### Jakub Marecek (University of Edinburgh)

#### The many approaches to integer programming

*Wednesday 21 March 2012 at 15.30, JCMB 6206*

##### Abstract

Many NP-Hard problems in operations research are routinely solved using
general-purpose integer linear programming (ILP) solvers. This motivates a
considerable amount of research both in the academia and the industry. The
state of the art in such general-purpose ILP solvers is an approach known as
"branch and bound and cut" (B&B). The B&B approach is a form of an exact tree
search. Its performance depends crucially on four types of integral heuristics
for finding (improving) solutions, strengthening (linear programming) bounds,
and deciding what (variable) to branch on. Trivial as this approach may seem
mathematically, no elegant alternative has been shown to be more efficient, yet.

There are, indeed, elegant alternatives based on branches of mathematics
ranging from matroid theory to number theory. Many such approaches derive an
object from the ILP instance, process it using tools known in the particular
branch of mathematics, and translate the results of the processing back to the
solution of the ILP. Three such approaches, based on low-width decompositions
of hypergraphs, matroid minors, and "automating column generation", have been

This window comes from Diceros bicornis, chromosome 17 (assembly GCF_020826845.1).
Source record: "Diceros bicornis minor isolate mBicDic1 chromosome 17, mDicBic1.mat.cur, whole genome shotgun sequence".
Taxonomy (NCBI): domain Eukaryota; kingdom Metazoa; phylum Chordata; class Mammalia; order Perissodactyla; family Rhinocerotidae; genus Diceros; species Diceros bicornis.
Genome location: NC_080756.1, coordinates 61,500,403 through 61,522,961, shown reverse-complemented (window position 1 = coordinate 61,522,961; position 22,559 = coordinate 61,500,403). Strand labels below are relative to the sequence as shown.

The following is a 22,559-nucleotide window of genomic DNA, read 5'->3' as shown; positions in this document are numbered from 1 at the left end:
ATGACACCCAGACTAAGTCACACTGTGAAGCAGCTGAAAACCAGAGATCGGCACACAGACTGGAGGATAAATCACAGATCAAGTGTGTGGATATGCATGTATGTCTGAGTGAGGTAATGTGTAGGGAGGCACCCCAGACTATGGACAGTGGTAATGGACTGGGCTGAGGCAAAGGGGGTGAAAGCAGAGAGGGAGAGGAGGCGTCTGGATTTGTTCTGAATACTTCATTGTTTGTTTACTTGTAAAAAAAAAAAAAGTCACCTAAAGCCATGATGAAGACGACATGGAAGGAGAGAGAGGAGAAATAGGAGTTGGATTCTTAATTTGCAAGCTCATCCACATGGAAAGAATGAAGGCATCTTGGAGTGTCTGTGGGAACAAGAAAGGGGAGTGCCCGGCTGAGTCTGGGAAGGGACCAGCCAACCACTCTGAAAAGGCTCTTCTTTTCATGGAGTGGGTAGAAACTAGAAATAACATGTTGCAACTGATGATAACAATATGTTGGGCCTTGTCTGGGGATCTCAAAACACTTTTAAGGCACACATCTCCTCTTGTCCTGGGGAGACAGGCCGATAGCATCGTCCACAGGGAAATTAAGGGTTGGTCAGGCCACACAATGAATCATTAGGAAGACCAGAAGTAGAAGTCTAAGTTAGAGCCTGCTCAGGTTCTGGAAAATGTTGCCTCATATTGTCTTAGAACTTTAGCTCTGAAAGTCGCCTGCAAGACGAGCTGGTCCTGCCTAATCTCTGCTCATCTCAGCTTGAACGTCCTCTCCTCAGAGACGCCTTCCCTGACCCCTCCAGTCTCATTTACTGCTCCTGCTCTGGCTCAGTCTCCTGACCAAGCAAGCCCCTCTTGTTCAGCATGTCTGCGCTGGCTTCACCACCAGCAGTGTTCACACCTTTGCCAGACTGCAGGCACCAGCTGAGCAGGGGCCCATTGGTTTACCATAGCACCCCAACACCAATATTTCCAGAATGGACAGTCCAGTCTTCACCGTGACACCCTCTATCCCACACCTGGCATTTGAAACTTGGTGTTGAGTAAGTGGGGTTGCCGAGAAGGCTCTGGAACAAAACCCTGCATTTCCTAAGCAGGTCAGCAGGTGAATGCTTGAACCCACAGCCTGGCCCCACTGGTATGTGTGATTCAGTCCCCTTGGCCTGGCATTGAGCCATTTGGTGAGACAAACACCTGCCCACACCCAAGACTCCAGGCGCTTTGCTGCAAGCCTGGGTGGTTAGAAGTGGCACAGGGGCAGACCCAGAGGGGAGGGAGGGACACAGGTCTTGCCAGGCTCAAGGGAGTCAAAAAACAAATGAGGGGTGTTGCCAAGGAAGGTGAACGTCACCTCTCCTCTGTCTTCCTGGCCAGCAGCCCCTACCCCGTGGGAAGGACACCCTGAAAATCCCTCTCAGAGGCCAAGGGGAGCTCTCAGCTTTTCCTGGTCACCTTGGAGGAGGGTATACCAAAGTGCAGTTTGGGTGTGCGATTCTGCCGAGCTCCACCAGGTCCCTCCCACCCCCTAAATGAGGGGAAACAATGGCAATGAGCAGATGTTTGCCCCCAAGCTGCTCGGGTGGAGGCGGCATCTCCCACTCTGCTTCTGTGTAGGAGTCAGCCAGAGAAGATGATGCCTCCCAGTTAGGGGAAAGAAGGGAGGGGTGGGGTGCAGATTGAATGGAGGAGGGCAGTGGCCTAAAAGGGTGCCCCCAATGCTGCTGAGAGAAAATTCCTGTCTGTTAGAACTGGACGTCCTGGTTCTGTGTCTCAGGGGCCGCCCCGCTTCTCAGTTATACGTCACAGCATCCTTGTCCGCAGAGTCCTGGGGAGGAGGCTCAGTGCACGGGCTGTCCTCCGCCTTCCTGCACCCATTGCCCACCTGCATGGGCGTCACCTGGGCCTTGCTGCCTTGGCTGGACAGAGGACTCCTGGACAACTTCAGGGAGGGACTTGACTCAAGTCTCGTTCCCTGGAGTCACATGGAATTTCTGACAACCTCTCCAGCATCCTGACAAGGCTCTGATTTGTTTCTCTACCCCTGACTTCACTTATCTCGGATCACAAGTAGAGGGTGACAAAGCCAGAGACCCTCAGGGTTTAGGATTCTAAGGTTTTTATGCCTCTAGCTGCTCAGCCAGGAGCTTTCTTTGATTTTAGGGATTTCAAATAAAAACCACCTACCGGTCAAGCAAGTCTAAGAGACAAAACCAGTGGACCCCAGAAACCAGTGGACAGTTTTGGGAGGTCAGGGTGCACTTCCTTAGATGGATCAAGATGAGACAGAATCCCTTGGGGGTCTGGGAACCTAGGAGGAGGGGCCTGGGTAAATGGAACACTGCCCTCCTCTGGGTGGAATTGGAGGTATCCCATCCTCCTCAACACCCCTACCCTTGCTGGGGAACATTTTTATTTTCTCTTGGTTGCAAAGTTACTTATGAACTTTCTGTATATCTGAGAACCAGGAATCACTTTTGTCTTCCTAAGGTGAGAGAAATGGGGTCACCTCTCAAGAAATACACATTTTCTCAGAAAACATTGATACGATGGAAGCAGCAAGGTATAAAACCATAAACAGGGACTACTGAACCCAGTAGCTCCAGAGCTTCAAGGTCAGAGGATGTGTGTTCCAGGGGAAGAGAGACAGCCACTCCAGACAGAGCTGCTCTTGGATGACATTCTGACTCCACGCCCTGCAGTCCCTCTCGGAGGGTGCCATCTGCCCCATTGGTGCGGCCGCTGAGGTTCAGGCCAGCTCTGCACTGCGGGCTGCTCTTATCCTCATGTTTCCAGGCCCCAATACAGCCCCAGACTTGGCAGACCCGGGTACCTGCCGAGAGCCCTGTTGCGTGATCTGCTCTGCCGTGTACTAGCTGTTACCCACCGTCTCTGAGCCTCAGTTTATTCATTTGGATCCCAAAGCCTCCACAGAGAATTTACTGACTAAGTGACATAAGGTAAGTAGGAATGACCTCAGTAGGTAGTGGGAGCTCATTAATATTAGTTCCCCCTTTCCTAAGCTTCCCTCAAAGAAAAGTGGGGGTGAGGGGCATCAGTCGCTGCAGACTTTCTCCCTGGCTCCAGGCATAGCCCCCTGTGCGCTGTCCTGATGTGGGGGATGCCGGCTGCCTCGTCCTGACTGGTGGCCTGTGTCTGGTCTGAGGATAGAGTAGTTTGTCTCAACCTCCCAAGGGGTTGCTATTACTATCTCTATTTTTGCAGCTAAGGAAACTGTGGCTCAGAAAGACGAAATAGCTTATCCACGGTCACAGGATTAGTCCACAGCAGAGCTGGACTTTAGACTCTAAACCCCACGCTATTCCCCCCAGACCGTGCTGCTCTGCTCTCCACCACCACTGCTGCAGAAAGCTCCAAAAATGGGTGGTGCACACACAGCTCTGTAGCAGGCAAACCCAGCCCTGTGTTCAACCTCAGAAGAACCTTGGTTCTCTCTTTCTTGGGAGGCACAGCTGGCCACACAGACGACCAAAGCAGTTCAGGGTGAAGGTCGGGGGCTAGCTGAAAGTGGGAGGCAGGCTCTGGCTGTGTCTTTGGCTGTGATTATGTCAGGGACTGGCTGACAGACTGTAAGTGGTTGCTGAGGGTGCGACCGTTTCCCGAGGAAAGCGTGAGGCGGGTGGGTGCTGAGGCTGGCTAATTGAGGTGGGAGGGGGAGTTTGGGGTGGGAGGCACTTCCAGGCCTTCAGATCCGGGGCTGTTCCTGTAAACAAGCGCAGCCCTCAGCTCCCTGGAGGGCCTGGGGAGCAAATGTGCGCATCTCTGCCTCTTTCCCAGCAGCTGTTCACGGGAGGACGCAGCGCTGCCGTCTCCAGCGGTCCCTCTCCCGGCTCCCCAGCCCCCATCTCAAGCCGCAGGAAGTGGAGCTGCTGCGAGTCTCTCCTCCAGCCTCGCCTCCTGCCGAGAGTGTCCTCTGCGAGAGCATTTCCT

presented as "almost competitive" in IPCO, the conference, in recent years.
Simple probabilistic arguments show, however, that there is only a vanishingly
small class of instances where each of the three approaches is clearly
superior to B&B. Notice such alternative approaches are also generally
incompatible with B&B solvers.

We hence study alternative approaches that extract submatrices of the ILP
instance allowing for an efficient implementation of the heuristics required
in B&B solvers. Although the extraction of the maximum submatrices is NP-Hard
with respect to many criteria, it is often not necessary to extract the
maximum such submatrix to speed up the heuristics in B&B solvers considerably.
Three examples of such approaches include the search for mutual-exclusion and
precedence-constrained components, and aggregating variables. Storing such
"useful" submatrices in a "pool" makes it possible to reuse them. The hope is
this approach could allow for the use of the "elegant" structures in
state-of-the-art solvers.

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